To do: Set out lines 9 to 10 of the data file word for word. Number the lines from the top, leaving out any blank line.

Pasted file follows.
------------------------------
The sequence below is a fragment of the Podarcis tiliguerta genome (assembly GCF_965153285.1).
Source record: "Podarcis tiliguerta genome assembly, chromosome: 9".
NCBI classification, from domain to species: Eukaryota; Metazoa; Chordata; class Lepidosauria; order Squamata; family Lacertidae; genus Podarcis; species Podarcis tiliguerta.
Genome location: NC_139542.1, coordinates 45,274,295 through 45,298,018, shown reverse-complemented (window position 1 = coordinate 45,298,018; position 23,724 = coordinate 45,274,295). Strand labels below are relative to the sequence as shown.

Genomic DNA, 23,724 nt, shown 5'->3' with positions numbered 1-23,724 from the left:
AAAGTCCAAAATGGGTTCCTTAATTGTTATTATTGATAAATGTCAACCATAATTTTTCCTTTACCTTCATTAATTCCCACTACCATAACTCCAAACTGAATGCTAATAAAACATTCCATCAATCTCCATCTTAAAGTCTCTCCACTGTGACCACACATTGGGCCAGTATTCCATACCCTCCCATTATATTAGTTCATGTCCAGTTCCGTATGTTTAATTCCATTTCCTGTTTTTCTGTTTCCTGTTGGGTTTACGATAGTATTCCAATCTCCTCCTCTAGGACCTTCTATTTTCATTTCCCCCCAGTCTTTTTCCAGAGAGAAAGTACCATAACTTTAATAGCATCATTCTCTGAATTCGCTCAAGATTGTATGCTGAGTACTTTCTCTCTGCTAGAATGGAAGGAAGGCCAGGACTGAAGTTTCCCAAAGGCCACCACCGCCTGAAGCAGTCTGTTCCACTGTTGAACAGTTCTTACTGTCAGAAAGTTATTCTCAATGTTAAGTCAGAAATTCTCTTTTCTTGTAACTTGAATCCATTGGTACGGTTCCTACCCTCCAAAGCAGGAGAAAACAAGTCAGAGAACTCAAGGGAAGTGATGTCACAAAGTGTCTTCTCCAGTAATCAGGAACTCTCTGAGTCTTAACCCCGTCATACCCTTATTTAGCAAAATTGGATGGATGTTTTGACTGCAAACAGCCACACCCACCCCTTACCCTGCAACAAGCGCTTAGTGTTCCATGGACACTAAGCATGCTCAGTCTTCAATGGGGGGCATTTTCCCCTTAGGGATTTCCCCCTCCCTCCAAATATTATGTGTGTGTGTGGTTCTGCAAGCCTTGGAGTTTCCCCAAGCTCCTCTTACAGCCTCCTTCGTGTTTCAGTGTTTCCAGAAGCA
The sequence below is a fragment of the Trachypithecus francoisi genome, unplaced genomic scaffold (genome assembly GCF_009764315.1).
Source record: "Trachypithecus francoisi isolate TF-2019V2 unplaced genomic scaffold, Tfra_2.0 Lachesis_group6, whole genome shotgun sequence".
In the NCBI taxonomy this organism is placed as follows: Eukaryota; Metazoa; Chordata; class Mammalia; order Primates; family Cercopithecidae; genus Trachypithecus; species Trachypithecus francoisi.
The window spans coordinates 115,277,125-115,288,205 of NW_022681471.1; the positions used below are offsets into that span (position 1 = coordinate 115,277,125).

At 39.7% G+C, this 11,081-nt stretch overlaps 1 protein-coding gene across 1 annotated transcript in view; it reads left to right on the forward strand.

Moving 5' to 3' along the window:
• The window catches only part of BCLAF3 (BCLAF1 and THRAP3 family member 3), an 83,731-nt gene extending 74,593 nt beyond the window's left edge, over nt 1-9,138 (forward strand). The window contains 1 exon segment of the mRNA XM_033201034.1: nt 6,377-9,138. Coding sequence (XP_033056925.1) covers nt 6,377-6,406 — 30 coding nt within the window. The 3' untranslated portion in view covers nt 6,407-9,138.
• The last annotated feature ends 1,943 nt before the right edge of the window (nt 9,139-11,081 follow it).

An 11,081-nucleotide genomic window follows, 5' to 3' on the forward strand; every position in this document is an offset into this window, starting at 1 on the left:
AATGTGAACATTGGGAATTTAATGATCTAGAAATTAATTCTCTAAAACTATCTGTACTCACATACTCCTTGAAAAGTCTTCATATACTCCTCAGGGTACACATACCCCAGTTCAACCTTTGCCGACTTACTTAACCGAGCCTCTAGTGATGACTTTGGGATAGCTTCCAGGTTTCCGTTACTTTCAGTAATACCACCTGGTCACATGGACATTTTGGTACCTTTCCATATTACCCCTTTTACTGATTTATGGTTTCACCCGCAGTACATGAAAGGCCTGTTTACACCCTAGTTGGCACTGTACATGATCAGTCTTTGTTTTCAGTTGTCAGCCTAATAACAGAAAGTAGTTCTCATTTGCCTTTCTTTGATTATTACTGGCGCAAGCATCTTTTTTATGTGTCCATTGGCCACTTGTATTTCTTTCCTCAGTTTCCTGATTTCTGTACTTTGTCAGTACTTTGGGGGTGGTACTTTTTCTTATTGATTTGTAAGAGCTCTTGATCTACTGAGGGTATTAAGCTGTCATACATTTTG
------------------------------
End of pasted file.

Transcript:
In the NCBI taxonomy this organism is placed as follows: Eukaryota; Metazoa; Chordata; class Mammalia; order Primates; family Cercopithecidae; genus Trachypithecus; species Trachypithecus francoisi.
The window spans coordinates 115,277,125-115,288,205 of NW_022681471.1; the positions used below are offsets into that span (position 1 = coordinate 115,277,125).